Sweet Potato Pie Recipe

Sweet potato pie is one of the glories of Southern cooking. The best ones really taste like sweet potato instead of pumpkin, which happens a result of pumpkin pie spice (ginger, nutmeg, cloves, allspice, etc.). A little nutmeg and some brown sugar are really all you need to bring out the best in the spuds. You’ll need:

1 recipe pie crust for a single-crust pie
about 1 1/2 pounds sweet potatoes cut into chunks
1 cup sugar
2 ounces (1/2 stick) very soft butter
3 eggs
1 teaspoon vanilla extract
1 to 2 tablespoons bourbon (optional)
1/4 teaspoon salt
1/2 teaspoon fresh grated nutmeg
1 cup milk
1/4 cup dark brown sugar

Prepare the pie dough according to directions, a day ahead of time if you prefer. Roll and rest the dough according to the directions here.

Next, steam the sweet potato. Fill a saucepan with a steamer insert with 2 inches of water and bring to a boil. Steam the sweet potato pieces until they’re easily pierced with a fork. Allow them to cool completely.

When you’re ready to make your pie, preheat your oven to 375 degrees Fahrenheit. Pre-bake your crust like so.

Meanwhile, make the filling. Place the cooked potatoes in the bowl of a mixer fitted with a paddle. Beat them until they’re completely mashed. Remove any strings you see. You’ll need between 1 1/2 and 2 cups of the mashed potato. Beat in the butter and the sugar, then the eggs one at a time, the vanilla, bourbon, salt and spices, and lastly the milk.

When the crust is lightly browned, take it out of the oven and turn the temperature down to 350 degrees Fahrenheit. Sprinkle the brown sugar on the hot crust and gently pour in the filling. Bake the pie 40-50 minutes and cool it completely on a rack for 2 hours before serving.

6 thoughts on “Sweet Potato Pie Recipe”

  1. I do love a good sweet potato pie. In my family, I’m the pie-guy, and I’ve taken quite a few sweet potato pies to the family Thanksgiving feast in the past. I’ve sometimes just passed them off as pumpkin pies, and baked them with the typical pumpkin spice blends. If people don’t know it’s actually sweet potato, they think it’s the best pumpkin pie they’ve ever had.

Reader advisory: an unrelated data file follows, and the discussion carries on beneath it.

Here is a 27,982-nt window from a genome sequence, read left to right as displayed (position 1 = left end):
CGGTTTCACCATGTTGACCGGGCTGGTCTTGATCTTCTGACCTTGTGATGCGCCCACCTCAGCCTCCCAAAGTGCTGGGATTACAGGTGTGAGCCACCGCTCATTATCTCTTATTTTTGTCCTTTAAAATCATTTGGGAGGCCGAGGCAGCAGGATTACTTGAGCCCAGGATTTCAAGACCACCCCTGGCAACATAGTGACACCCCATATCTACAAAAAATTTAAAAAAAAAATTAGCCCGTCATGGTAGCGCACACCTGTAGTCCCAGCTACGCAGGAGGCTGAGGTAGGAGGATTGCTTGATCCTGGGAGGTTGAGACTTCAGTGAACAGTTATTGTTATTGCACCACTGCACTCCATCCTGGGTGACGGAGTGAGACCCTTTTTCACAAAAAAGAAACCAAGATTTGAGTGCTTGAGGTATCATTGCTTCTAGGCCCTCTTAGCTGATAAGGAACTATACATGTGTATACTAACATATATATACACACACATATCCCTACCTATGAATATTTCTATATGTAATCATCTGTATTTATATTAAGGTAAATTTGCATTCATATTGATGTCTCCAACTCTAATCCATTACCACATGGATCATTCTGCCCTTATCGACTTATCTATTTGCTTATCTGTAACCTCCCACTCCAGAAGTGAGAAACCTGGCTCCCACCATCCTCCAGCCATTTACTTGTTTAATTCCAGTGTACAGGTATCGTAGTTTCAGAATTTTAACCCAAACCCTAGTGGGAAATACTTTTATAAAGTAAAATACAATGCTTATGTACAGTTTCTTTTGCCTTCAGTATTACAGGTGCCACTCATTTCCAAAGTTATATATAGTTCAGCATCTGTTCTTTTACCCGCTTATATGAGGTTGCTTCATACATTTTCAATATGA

I’ve taken to baking hybrid Thanksgiving pies, with a 50/50 sweet potato/pumpkin blend. The sweet potato, in my opinion, improves the texture of the pumpkin custard, and I can still call it pumpkin for the traditionalists among us without feeling like I’m pulling a fast over on friends and family.

    The detail in your recipe that intrigues me, and that I plan to use this year, is the brown sugar layer lining the crust. I usually use a blend of brown and white sugars in the custard for flavor reasons, but it does make for a rather brown pie. I can see how this trick would provide the flavor while retaining the more appealing orange color. Thanks for that.

    1. Wonderful stuff, Tom. I shall be thinking of you this Thanksgiving. Let me know how it all goes!


      – Joe

  2. Hi Joe,

    I recently came across a recipe that called for boiling the potatoes in water. I’ve previously baked them in the oven first. And now you suggest steaming! I wonder if you could comment on the relative merits of each of these techniques?


    1. Hey Jake!

      All those methods will work. The reason I like steaming is that you don’t lose any flavor (as you will to some extent with boiling) nor do you create any dry or caramelized bits that won’t easily mash (as can happen with baking). Steaming seems to be about perfect for a home-baked sweet potato pie. It’s not as easy to do on a larger scale, but for one or two pies I think it works great.

      Thanks for an excellent question!

      – Jim

  3. Hi Joe! Love your site! Such great information (life changing really- at least for me lol)! I was wondering, will the baking times/oven temp. for both par baking and final baking be the same if using a glass pie dish? Thanks 🙂

    1. Hey Jenny!

      Wow, what a compliment. Thank you very much!

      Regarding the pan, you need not change the temperature since glass and ceramic are similar in the way they conduct heat. Metal pans are the best conductors of heat, but that doesn’t necessarily mean metal pie pans are better, they simply heat up faster. If you were converting a recipe made for a metal pan to glass or ceramic, you’d want to lower the oven heat by about 25 degrees to prevent the top from over-baking while the bottom of the pie heats up. Does that make sense?


      – Joe

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